Staphylococci resistant to erythromycin may emerge during a course of therapy.

Erythromycin has been shown to be active against most strains of the following microorganisms, both in vitro and in clinical infections as described in the INDICATIONS AND USAGE section.

Gram-positive Organisms:

Corynebacterium diphtheriae
Corynebacterium minutissimum
Listeria monocytogenes
Staphylococcus aureus
(resistant organisms may emerge during treatment)
Streptococcus pneumoniae
Streptococcus pyogenes

Gram-negative Organisms:

Bordetella pertussis
Legionella pneumophila
Neisseria gonorrhoeae

Other Microorganisms:

Chlamydia trachomatis
Entamoeba histolytica
Mycoplasma pneumoniae
Treponema pallidum
Ureaplasma urealyticum

Susceptibility Tests

Dilution Techniques

Quantitative methods are used to determine antimicrobial minimum inhibitory concentrations (MIC’s). These MIC’s provide estimates of the susceptibility of bacteria to antimicrobial compounds. The MIC’s should be determined using a standardized procedure. Standardized procedures are based on a dilution method1 (broth or agar) or equivalent with standardized inoculum concentrations and standardized concentrations of erythromycin powder. The MIC values should be interpreted according to the following criteria:

MIC (µg/mL) Interpretation
≤ 0.5 Susceptible (S)
1-4 Intermediate (I)
≥ 8 Resistant (R)

A report of “Susceptible” indicates that the pathogen is likely to be inhibited if the antimicrobial compound in the blood reaches the concentrations usually achievable. A report of “Intermediate” indicates that the result should be considered equivocal, and, if the microorganism is not fully susceptible to alternative, clinically feasible drugs, the test should be repeated. This category implies possible clinical applicability in body sites where the drug is physiologically concentrated or in situations where high dosage of drug can be used. This category also provides a buffer zone which prevents small uncontrolled technical factors from causing major discrepancies in interpretation. A report of “Resistant” indicates that the pathogen is not likely to be inhibited if the antimicrobial compound in the blood reaches the concentrations usually achievable; other therapy should be selected.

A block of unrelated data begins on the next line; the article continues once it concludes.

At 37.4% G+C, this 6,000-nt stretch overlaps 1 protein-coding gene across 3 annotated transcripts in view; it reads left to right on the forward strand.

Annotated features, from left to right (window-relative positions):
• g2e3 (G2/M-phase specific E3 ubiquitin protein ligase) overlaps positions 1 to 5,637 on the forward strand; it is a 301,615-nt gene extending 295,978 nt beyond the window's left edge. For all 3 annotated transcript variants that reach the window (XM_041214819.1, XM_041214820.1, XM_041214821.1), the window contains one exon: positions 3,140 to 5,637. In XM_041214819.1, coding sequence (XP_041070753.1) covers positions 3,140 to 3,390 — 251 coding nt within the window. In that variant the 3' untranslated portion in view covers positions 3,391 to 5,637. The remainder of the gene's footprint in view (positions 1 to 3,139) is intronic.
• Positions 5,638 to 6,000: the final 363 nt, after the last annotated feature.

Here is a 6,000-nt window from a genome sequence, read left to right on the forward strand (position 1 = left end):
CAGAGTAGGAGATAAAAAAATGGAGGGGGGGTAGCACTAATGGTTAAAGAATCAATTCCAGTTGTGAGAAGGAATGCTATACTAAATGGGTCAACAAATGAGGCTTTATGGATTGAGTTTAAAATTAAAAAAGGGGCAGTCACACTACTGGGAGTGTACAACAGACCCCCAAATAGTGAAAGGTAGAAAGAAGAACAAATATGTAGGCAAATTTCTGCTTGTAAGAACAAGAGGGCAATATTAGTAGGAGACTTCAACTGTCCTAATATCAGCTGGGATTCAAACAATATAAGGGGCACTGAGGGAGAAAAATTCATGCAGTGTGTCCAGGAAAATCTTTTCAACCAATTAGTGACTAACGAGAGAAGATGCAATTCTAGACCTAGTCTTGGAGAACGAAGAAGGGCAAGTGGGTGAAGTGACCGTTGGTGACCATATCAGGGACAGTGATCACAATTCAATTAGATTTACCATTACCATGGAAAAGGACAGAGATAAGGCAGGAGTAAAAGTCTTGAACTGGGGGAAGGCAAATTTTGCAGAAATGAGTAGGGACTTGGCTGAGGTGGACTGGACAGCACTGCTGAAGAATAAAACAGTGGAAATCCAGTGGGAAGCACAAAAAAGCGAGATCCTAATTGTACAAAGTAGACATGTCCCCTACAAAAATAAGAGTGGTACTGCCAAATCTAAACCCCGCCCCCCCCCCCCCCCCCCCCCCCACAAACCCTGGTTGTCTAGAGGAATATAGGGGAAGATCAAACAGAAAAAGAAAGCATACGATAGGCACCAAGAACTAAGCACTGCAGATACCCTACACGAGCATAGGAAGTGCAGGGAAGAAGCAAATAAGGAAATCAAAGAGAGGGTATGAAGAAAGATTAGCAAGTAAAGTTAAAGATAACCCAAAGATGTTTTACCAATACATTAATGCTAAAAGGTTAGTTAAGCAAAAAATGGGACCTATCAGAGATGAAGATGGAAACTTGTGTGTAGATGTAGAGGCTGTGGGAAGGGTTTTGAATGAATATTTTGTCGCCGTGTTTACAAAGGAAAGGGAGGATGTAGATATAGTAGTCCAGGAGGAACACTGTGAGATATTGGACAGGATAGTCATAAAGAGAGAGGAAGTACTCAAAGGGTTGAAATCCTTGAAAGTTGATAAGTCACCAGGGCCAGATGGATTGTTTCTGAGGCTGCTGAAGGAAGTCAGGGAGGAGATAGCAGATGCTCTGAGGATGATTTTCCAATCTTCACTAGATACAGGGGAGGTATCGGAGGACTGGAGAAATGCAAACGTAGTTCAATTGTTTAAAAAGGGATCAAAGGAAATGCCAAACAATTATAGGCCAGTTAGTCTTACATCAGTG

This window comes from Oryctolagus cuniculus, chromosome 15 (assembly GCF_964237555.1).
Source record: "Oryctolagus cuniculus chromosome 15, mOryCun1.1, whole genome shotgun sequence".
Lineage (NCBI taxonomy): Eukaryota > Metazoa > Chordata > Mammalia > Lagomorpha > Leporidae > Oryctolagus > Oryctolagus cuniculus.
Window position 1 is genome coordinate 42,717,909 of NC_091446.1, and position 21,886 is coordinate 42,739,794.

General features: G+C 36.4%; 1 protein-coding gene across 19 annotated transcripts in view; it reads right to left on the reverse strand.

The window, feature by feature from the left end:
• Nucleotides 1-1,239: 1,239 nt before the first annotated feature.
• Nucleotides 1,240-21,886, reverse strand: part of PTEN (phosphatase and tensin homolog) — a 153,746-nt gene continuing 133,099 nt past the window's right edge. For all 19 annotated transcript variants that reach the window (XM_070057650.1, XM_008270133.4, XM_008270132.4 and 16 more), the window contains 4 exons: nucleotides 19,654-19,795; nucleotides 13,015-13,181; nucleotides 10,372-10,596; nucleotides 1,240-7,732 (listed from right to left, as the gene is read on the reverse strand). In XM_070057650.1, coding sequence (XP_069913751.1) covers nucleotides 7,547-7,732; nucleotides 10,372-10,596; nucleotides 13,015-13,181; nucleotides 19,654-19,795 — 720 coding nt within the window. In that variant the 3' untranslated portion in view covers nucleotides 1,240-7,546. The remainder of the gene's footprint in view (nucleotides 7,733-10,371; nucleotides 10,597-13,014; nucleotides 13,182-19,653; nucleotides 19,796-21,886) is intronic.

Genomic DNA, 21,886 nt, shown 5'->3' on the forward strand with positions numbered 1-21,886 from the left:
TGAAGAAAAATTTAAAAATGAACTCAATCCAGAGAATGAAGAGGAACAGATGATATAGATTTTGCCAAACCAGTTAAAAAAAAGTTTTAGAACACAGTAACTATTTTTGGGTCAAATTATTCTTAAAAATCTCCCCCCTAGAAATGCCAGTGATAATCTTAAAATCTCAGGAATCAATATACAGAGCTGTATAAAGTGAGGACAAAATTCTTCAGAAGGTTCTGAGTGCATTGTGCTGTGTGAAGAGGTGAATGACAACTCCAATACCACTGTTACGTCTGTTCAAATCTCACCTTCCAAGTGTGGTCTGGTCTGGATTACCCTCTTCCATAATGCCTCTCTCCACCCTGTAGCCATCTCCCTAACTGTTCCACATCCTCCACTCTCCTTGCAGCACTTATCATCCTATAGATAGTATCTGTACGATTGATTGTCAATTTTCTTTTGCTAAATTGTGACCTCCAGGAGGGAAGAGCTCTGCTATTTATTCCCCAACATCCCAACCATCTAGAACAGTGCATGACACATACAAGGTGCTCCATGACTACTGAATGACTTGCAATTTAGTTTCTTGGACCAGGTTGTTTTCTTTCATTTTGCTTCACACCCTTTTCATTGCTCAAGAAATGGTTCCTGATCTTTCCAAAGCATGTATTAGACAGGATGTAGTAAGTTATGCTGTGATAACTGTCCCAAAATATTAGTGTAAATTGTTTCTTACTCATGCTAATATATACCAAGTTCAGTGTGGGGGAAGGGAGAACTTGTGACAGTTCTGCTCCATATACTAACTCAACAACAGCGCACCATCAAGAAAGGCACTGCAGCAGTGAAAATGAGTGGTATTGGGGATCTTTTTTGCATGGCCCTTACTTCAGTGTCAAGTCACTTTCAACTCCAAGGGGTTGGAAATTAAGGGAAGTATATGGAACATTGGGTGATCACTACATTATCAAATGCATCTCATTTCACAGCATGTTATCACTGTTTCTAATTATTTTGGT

Standardized susceptibility test procedures require the use of laboratory control microorganisms to control the technical aspects of the laboratory procedures. Standard erythromycin powder should provide the following MIC values:

Microorganism MIC (µg/mL)
S. aureus ATCC 29213 0.12-0.5
Diffusion Techniques

Quantitative methods that require measurement of zone diameters also provide reproducible estimates of the susceptibility of bacteria to antimicrobial compounds. One such standardized procedure2 requires the use of standardized inoculum concentrations. This procedure uses paper disks impregnated with 15-µg erythromycin to test the susceptibility of microorganisms to erythromycin.

Reports from the laboratory providing results of the standard single-disk susceptibility test with a 15-µg erythromycin disk should be interpreted according to the following criteria:

Zone Diameter (mm) Interpretation
≥23 Susceptible (S)
14-22 Intermediate (I)
≤13 Resistant (R)

Interpretation should be as stated above for results using dilution techniques. Interpretation involves correlation of the diameter obtained in the disk test with the MIC for erythromycin.

As with standardized dilution techniques, diffusion methods require the use of laboratory control microorganisms that are used to control the technical aspects of the laboratory procedures. For the diffusion technique, the 15-µg erythromycin disk should provide the following zone diameters in these laboratory test quality control strains:

Microorganism Zone Diameter (mm)
S. aureus ATCC 25923 22-30